UTA free fare year proposed to improve Utah’s air quality
Feb 8, 2023, 6:03 PM | Updated: Feb 9, 2023, 6:19 am
SALT LAKE CITY — The bipartisan Utah Legislative Clean Air Caucus unveiled several bills and appropriations Tuesday aimed at improving air quality in Utah.
One of the boldest ideas would enable Utahns to drastically reduce their driving for an entire year. The caucus is also squarely focused on the negative air quality impacts of the shrinking Great Salt Lake.
Free Fare February was a huge hit when the Utah Transit Authority rolled that out a year ago.
This year, legislators will consider a statewide, free fare pilot program for an entire year to make a bigger dent in the number one source of Utah’s pollution.
“We did it one month in February, a year ago. Every type of ridership went up,” said Rep. Joel Briscoe, D-Salt Lake City.
UTA said it saw ridership averages grow significantly on all services a year ago. Ridership on weekdays increased by 16%, FrontRunner grew by 35.7% for the month, and UTA On Demand saw a 23% increase.
Saturdays saw the biggest increases with FrontRunner up a whopping 202%, 74.5% for TRAX and overall ridership up 58%. Average ridership on Sundays increased 32.5% overall, 144% on UTA On Demand alone.
Utahns have shown they will ride UTA in greater numbers given the chance to ride free. Sen. Todd Weiler, R-Woods Cross, is sponsoring an appropriations request from Gov. Spencer Cox for $25.5 million for free fare transit statewide for a year.
Weiler points out there’s no room for another highway through his district of Davis County between the mountains and the Great Salt Lake.
“The only way that we are going to manage growth through my district is to get more people to ride the train, and there are barriers to getting people to do that the first time. I sincerely believe that if we made it free for a year, we’ll get a lot more people trying it out,” Weiler said.
Collectively Utahns drive 60 million miles a day along the Wasatch Front in 1 million different vehicles. The committee cochair believes the program could take more cars off the road than any other effort.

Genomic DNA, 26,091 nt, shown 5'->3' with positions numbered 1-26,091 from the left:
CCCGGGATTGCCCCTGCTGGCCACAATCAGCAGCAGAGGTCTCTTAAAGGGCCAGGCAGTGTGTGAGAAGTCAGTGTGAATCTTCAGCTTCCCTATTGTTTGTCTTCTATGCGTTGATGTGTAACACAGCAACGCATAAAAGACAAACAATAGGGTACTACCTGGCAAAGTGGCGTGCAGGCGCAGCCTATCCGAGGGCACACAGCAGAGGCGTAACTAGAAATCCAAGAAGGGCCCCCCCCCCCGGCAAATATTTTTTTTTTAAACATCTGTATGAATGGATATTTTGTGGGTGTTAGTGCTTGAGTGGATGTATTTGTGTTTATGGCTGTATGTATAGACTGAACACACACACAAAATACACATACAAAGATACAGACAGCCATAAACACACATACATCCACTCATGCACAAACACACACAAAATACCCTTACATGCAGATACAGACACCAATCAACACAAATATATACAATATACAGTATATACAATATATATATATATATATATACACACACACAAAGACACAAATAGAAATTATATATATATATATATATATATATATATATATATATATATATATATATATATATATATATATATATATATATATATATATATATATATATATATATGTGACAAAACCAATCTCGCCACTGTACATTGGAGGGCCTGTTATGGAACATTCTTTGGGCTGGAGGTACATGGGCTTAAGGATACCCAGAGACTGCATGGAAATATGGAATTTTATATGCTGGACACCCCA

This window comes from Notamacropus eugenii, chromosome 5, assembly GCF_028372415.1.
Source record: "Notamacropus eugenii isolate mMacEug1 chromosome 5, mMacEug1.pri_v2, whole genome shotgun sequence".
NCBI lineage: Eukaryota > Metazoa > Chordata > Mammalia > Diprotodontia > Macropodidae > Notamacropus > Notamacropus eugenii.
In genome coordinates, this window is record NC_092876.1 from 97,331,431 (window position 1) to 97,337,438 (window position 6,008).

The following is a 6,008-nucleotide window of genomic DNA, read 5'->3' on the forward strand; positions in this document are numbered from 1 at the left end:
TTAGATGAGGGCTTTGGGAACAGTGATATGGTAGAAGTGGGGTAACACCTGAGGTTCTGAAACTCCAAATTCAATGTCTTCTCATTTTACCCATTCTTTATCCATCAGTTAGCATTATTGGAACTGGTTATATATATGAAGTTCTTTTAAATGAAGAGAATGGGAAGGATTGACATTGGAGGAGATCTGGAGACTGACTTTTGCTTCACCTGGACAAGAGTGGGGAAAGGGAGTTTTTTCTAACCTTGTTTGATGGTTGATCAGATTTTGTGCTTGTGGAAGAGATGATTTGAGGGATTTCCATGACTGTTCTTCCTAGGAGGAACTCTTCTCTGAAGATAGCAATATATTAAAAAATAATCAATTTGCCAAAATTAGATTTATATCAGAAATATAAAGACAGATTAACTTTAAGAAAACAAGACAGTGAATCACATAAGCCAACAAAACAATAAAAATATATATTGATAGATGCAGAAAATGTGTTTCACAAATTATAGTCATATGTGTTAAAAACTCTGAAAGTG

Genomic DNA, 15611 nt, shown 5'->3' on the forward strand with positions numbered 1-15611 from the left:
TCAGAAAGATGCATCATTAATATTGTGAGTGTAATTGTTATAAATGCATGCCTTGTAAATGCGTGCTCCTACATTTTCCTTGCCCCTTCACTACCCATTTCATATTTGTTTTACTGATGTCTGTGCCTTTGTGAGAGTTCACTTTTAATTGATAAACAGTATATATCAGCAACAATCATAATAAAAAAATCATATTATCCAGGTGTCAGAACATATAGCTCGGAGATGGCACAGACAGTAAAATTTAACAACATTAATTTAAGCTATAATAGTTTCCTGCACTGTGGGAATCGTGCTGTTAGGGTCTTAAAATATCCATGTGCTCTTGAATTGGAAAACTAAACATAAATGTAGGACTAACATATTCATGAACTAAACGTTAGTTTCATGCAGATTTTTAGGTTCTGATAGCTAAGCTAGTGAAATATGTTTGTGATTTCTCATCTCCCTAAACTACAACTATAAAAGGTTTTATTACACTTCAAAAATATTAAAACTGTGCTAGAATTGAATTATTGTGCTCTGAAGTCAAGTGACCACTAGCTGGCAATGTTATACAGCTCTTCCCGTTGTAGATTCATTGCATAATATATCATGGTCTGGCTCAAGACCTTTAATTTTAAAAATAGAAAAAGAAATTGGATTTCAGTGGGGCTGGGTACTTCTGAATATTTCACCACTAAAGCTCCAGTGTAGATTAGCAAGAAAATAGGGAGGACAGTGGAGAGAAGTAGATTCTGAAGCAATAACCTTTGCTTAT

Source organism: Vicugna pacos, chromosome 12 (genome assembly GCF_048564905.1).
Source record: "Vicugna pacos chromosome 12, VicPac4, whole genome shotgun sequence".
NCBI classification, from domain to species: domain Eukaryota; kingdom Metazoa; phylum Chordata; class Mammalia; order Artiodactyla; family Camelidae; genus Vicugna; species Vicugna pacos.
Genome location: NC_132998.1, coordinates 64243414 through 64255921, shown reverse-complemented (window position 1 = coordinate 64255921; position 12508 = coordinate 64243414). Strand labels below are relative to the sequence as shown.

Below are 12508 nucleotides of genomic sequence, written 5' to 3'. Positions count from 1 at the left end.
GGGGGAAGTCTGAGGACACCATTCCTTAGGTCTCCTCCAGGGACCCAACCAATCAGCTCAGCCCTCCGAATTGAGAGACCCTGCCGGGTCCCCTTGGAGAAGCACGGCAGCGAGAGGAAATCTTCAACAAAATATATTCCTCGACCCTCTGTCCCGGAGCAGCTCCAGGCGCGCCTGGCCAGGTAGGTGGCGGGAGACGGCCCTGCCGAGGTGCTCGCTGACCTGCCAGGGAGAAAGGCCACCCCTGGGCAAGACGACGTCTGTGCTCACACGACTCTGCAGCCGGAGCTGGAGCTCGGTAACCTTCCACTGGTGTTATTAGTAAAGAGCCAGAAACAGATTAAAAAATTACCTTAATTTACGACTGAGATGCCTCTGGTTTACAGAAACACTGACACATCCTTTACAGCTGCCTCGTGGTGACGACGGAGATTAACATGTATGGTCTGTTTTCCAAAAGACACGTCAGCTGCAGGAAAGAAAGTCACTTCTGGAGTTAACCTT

“Every time we’ve done zero fare UTA, one day, two days, one month we’ve increased ridership. And I think one year is the next logical step,” Briscoe said.
It’s in the governor’s budget and needs to pass through the executive appropriations committee and both houses.
“The first thing that needs to happen for clean air in our state is that we not let anything further bad happen to the Great Salt Lake,” said Rep. Doug Owens, D-Salt Lake.
The larger lakebed exposed by drought is causing new airborne dust sources that include toxins.
“We need to keep water in the lake because we can’t afford to have that big new dust source,” Owens said.
The Owens appropriation would add air monitoring and chemical analysis in communities surrounding the Great Salt Lake.
“So that we can monitor in real-time what is coming off the lake that,” he said.
The director of the Utah Division of Air Quality believes the bills aimed at protecting the Great Salt Lake are vital.
“A very unique challenge,” Bryce Bird said. “But we also understand that we’re responsible for a lot of the diminishment of the lake level. So there are things we can do. Really the focus, the last two years of the legislature has been to make sure those water levels are increased so we can mitigate those impacts of the dust.”
Another appropriations request would expand electric vehicle charging stations statewide, and develop software to track and report information on the consumption of clean energy through the charging stations.